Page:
KARACHI: Sindh Health Minister Dr Azra Fazal Pechuho on Wednesday expressed concern over the recent findings of a study showing high prevalence of UK Covid-19 variant, particularly in Karachi, and urged the people to ensure strict compliance with preventive protocols related to coronavirus.
“Like rest of the provinces, cases of UK-variant have also been reported from Sindh. Fifty per cent of the positive samples recently tested under a genomic study in Karachi were found to be of UK-variant,” she said in a video message.
This variant had high transmissibility and was more dangerous than other variants. It had affected a significant number of people in Punjab and Khyber Pakhtunkhwa and caused many deaths, she added.
“We have serious fears that the variant might spread fast as rush in the markets is increasing and soon people will start their Eid preparations,” she said.
The minister urged the public to follow Covid-19-related standard operating procedures. “It’s extremely important that you take due precautions when you are in crowded places; wear a face mask and ensure social distancing. It’s the only way we can save our life and that of our loved ones and the communities we live in.”
The Covid-19 vaccination centres set up across Sindh, she pointed out, were open after iftar. People above 50 years of age should get themselves registered at 1166 and get a vaccine jab.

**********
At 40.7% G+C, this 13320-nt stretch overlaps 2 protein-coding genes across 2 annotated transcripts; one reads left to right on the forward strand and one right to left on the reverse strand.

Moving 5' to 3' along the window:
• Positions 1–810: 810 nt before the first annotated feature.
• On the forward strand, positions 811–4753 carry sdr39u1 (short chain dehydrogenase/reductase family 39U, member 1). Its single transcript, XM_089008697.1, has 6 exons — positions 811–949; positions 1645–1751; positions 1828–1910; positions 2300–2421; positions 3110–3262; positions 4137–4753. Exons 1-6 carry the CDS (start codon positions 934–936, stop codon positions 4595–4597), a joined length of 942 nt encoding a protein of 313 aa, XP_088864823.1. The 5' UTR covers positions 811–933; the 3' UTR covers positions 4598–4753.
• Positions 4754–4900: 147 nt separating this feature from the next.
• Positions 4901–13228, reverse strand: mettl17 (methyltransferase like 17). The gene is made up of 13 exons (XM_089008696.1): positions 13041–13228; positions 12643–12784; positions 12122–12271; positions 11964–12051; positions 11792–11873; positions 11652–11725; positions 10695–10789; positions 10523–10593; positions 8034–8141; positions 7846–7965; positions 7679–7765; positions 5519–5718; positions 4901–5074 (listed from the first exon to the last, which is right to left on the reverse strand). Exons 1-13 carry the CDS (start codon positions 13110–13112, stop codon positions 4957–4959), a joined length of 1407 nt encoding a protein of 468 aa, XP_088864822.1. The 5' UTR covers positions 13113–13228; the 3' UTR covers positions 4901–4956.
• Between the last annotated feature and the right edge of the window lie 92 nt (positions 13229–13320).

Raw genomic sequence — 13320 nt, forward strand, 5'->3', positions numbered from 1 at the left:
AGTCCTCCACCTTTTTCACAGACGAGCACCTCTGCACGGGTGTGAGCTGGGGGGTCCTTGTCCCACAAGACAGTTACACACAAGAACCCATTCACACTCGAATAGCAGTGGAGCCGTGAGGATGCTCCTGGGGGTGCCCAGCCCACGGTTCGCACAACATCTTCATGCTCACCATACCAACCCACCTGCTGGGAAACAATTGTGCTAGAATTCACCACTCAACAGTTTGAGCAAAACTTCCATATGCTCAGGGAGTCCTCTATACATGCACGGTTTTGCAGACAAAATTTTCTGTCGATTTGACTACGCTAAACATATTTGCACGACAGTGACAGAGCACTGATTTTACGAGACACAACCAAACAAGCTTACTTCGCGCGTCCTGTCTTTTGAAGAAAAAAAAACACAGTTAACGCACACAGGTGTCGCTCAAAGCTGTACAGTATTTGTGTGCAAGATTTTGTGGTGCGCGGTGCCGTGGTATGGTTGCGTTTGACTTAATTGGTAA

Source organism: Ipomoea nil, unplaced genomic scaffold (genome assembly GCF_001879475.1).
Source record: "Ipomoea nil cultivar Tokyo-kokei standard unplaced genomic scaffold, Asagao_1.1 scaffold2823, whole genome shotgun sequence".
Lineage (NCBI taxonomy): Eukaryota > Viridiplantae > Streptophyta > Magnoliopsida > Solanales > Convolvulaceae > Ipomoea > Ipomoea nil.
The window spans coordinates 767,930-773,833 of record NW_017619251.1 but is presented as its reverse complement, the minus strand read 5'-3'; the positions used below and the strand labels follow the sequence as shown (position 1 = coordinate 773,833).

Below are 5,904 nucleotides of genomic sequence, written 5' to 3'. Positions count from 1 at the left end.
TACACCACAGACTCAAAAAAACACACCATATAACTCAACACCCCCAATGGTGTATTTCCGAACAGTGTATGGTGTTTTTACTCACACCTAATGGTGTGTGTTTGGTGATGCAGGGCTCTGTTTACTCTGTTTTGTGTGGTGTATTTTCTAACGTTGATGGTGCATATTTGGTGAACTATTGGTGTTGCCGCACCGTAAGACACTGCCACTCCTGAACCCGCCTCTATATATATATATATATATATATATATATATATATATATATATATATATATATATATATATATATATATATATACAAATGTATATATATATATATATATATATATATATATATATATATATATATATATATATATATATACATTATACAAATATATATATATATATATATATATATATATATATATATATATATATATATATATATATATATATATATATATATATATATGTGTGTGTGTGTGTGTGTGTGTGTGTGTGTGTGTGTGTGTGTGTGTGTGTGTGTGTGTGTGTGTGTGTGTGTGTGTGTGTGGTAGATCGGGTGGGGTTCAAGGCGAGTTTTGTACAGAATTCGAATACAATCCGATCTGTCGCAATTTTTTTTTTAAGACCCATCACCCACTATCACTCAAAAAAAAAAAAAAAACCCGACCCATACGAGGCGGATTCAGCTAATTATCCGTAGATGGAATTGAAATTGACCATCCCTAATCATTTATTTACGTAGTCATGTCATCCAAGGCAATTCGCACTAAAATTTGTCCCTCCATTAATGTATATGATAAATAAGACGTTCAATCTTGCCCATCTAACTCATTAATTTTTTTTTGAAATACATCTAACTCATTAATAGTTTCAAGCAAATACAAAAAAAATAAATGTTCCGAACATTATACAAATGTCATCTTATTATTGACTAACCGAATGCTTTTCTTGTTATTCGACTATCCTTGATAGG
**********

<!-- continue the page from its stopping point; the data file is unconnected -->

Experts say no quarantine on arrival in Pakistan from any country leads to a rapid introduction of variants
New Covid-19 variants
Experts have been raising concern over the spread of various Covid-19 variants in different countries, posing a greater challenge to treat patients as well as to ensure safety and efficacy of vaccines.
A study conducted a few months back in Karachi suggested that the UK, South Africa and Brazil variants of coronavirus might be responsible for the current severe third wave of Covid-19 in Pakistan.
The study, which analysed 3,501 positive samples, found that these variants were responsible for causing 54pc of new Covid-19 infections reported from December 2020 to February 2021 in Karachi.
According to the study, the positivity ratio in the months of September to November 2020 was 1.538pc, which jumped to 7.6pc in December 2020 to February 2021.
This dramatic rise in cases, the study shows, clearly indicates importation of cases (to Pakistan) from the countries where these viral strains were spreading before and during November 2020.
Dr Rafiq Khanani, a senior pathologist and president of the Infection Control Society of Pakistan, had conducted the study with colleagues Dr Muhammad Hanif and Dr Adnan Dinar, both molecular biologists.
“Unmonitored international flights and no quarantine on arrival in Pakistan from any country seemed to have led to a rapid introduction of the variants in Pakistan,” Dr Khanani explained.
The analysis had found the UK variant in 944 samples and Brazilian and South African variants (together) in 934 samples. There were 1,623 cases of old viral infection.
Experts at Karachi University’s National Centre for Virology had also detected the South African variant along with the UK variant in the samples tested at the facility.
“Around 50pc of the positive cases tested at the facility involved the UK variant while 25pc were the South African variant. There is a need for genomic surveillance of SARS-CoV-2 to timely identify and contain the rapidly emerging new strains of the virus,” said Prof Dr Mohammad Iqbal Choudhary, director of Karachi University’s International Centre for Chemical and Biological Sciences.
Published in Dawn, April 22nd, 2021